On the other hand, this is no Fact or Fiction. I’ve had the opportunity to play with and against the card in Cube, and it’s proven to be average at best. Of course, part of my bias against it comes from the number of times I’ve been able to deny my opponent a game-winning combo piece—something that won’t be as much of a factor in control decks. It’s good to be aware that not getting final say on the cards you get is a serious downside, but there aren’t a lot of good card-drawing options in Theros so far.
Colossus of Akros: I bought a few copies of this at 24 cents a while back. It’s since gone up to around 50 cents. I’m testing the idea that Timmys won’t allow a 20/20 to be under $1 in the long-term. I could, however, be way off base, since the card only says 10/10 and doesn’t really do anything all that flashy. As a rare in the most-opened set of all time, I definitely have doubts about its future, but it’s hard to imagine this being straight-up bulk a couple years down the road.
Moving on to Born of the Gods
I don’t like any of these as buys, now or later. Don’t try to force something that isn’t there. I’ve seen Arthur Halavais touting Fated Intervention on Twitter, but I’m not sold on it yet.
Frankly, I don’t much like what’s here, either. Born of the Gods may have not been out long enough for good cards to fall to bulk prices. There’s always a chance that Gild or Whelming Wave end up being role players in next year’s Standard, but I’m not looking to acquire copies at this time, except perhaps as throw-ins.
Just a Few More Picks
If we’re going a little higher on value, there’s three more cheap-ish cards I like from this block.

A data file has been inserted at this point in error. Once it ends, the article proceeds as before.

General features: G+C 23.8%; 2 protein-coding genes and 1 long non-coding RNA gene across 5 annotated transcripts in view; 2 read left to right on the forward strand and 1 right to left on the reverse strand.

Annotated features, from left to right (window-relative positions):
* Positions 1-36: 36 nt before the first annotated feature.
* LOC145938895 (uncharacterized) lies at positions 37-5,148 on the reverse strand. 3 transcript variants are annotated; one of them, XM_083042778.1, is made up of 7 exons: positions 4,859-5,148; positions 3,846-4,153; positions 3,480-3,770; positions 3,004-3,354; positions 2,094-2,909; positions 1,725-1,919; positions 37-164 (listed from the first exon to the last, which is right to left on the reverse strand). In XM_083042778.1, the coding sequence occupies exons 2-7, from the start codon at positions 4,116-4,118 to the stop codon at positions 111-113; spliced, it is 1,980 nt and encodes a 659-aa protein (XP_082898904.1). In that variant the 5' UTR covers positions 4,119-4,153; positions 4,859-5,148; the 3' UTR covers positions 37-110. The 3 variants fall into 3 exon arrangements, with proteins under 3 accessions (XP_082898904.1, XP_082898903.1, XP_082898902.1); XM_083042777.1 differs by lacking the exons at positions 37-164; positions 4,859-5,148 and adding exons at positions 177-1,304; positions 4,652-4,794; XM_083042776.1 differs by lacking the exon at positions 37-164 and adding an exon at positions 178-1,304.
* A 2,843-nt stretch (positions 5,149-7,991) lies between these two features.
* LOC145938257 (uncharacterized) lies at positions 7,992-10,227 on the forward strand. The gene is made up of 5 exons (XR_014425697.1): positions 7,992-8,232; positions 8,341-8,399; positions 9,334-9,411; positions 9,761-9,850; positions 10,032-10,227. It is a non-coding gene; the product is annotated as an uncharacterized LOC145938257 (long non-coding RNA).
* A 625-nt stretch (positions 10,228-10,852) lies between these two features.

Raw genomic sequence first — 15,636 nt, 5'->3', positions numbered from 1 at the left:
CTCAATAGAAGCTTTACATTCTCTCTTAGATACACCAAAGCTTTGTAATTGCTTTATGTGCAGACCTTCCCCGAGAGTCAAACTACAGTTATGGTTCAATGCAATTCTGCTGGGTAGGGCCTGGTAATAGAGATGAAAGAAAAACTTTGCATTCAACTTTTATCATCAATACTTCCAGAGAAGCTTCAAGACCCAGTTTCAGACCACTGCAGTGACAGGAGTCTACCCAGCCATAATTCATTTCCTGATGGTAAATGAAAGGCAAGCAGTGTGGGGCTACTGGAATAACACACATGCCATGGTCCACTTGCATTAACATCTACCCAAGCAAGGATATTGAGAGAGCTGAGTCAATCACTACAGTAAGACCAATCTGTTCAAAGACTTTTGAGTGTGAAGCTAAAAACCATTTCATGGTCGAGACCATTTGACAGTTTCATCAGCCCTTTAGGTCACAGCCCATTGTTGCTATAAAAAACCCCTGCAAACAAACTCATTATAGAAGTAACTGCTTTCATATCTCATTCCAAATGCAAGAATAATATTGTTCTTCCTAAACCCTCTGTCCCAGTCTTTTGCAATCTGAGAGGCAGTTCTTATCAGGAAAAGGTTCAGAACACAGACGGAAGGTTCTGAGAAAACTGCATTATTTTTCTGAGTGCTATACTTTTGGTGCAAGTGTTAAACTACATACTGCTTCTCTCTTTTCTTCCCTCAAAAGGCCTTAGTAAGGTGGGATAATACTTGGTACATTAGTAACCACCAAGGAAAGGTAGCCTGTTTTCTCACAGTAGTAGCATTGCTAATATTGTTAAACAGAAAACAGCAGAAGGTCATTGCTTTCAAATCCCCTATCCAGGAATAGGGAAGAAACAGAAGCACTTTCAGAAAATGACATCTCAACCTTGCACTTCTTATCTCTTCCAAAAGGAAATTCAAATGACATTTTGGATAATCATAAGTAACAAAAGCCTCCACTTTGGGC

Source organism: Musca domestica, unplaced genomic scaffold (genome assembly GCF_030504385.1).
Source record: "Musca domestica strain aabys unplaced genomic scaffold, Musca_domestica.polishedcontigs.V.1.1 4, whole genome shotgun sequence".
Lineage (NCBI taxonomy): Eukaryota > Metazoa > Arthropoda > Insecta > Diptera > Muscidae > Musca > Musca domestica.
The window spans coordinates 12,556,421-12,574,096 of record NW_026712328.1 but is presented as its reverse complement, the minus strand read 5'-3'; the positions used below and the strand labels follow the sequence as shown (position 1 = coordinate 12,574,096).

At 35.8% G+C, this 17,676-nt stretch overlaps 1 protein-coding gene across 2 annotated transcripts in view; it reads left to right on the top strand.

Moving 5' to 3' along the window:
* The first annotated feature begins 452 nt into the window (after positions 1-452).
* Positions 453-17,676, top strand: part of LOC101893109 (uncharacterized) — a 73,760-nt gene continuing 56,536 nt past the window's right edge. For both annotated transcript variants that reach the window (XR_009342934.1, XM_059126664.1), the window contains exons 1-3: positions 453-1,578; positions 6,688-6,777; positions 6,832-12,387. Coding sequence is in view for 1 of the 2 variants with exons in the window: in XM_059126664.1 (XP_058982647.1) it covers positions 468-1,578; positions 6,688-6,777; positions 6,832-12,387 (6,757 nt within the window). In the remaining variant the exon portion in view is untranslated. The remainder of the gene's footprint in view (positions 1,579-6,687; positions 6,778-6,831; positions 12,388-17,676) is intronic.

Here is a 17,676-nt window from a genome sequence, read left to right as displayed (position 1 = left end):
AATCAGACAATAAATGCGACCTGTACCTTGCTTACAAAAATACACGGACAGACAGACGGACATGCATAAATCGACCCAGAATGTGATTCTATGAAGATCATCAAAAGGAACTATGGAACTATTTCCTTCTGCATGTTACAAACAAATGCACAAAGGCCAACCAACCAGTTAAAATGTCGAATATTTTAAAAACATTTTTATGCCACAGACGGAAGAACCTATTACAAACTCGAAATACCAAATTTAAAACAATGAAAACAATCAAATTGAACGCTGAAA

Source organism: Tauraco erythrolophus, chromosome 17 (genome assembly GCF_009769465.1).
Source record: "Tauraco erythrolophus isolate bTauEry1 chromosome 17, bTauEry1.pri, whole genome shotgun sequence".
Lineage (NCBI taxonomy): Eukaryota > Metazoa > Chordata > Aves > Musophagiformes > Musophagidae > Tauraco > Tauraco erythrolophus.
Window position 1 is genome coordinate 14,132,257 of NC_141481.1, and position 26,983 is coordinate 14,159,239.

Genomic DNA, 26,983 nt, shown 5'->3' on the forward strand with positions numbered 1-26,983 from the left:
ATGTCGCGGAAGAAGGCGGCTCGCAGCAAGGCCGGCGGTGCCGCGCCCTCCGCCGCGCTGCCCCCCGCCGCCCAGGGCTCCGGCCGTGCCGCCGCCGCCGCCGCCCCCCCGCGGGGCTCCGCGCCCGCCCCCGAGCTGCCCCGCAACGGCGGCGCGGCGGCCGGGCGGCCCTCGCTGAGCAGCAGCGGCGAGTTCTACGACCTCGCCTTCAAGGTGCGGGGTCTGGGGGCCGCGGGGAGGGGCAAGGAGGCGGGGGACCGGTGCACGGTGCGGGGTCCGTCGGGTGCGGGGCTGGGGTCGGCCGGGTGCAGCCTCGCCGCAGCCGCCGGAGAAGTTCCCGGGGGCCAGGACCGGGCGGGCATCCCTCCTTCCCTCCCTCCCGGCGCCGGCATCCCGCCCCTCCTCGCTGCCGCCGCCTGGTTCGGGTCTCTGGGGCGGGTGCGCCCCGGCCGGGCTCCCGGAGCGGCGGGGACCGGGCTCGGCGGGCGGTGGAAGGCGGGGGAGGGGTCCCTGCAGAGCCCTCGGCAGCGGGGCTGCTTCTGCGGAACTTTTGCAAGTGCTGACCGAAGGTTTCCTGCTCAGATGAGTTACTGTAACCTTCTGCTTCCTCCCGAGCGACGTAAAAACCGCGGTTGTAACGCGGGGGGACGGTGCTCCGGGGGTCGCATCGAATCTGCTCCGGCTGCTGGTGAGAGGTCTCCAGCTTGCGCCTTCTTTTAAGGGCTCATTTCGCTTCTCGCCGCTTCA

Swan Song is down to about $1. As a hard counter for half of the pertinent card types in Magic (since lands can’t be countered), this has some real potential in Legacy combo decks. Those decks don’t care about the 2/2 and a one-mana, hard counter for instants may be just what those decks need to get a little bit more consistency. It likely has some time before hitting, but I think the spike on Swan Song is more a matter of time than it is of “if.”
The Brainstorm Brewery guys called Karametra, God of Harvests on the podcast last week, and I think they nailed it. At around $3, this might have a little room to drop off further, but this is long-term casual spec that I love. I’ll be picking these up in trade at the current price and watching for $2 to $2.50 for a potential buy-in.
Spirit of the Labyrinth started out with some hype because of its potential in Legacy. The card has actually gone on to see a little play in Death and Taxes, but the hype has worn off. As a result, Spirit has all the same factors going for it, but is available at $2, around 20% of its preorder price. Although the cards serve different in-game purposes, Spirit has a lot of similarities to Thalia, Guardian of Thraben, which recently saw the spike that everyone long expected. If Spirit follows a similar trajectory, you have time to acquire copies, but you should definitely be doing so.
Sorting by Ascending Price
Starting from the dregs of a set and seeing what’s cheapest isn’t always fruitful, but it can be a great way to find low-risk investments. I’m deep enough in Modern cards that I’m just waiting for Modern season and I don’t feel like putting money into expensive Standard cards in an uncertain format. This is a perfect time to start looking at budget specs that can really pay off. As the summer doldrums approach, this will be a big part of my strategy moving forward.
Think I missed calling any of the cards in the lists above? Let the community know what you think in the comments!